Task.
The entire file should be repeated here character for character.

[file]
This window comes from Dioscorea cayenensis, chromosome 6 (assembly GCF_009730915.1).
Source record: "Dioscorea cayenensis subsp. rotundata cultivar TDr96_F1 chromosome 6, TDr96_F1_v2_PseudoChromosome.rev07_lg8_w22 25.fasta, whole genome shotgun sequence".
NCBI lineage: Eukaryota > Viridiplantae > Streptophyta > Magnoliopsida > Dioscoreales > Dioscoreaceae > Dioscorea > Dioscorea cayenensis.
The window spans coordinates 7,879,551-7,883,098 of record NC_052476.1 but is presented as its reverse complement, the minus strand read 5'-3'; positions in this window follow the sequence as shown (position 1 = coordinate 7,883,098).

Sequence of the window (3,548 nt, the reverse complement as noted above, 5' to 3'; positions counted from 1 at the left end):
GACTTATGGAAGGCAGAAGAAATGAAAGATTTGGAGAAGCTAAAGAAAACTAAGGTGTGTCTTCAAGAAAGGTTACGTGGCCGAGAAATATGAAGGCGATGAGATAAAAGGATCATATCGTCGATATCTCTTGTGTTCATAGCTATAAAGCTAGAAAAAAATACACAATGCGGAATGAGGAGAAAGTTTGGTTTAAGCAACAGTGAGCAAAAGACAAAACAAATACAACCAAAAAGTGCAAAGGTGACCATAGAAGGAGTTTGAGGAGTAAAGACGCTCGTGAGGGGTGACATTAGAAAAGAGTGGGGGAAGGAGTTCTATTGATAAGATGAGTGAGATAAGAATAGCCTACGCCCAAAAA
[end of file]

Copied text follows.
This window comes from Dioscorea cayenensis, chromosome 6 (assembly GCF_009730915.1).
Source record: "Dioscorea cayenensis subsp. rotundata cultivar TDr96_F1 chromosome 6, TDr96_F1_v2_PseudoChromosome.rev07_lg8_w22 25.fasta, whole genome shotgun sequence".
NCBI lineage: Eukaryota > Viridiplantae > Streptophyta > Magnoliopsida > Dioscoreales > Dioscoreaceae > Dioscorea > Dioscorea cayenensis.
The window spans coordinates 7,879,551-7,883,098 of record NC_052476.1 but is presented as its reverse complement, the minus strand read 5'-3'; positions in this window follow the sequence as shown (position 1 = coordinate 7,883,098).

Sequence of the window (3,548 nt, the reverse complement as noted above, 5' to 3'; positions counted from 1 at the left end):
GACTTATGGAAGGCAGAAGAAATGAAAGATTTGGAGAAGCTAAAGAAAACTAAGGTGTGTCTTCAAGAAAGGTTACGTGGCCGAGAAATATGAAGGCGATGAGATAAAAGGATCATATCGTCGATATCTCTTGTGTTCATAGCTATAAAGCTAGAAAAAAATACACAATGCGGAATGAGGAGAAAGTTTGGTTTAAGCAACAGTGAGCAAAAGACAAAACAAATACAACCAAAAAGTGCAAAGGTGACCATAGAAGGAGTTTGAGGAGTAAAGACGCTCGTGAGGGGTGACATTAGAAAAGAGTGGGGGAAGGAGTTCTATTGATAAGATGAGTGAGATAAGAATAGCCTACGCCCAAAAA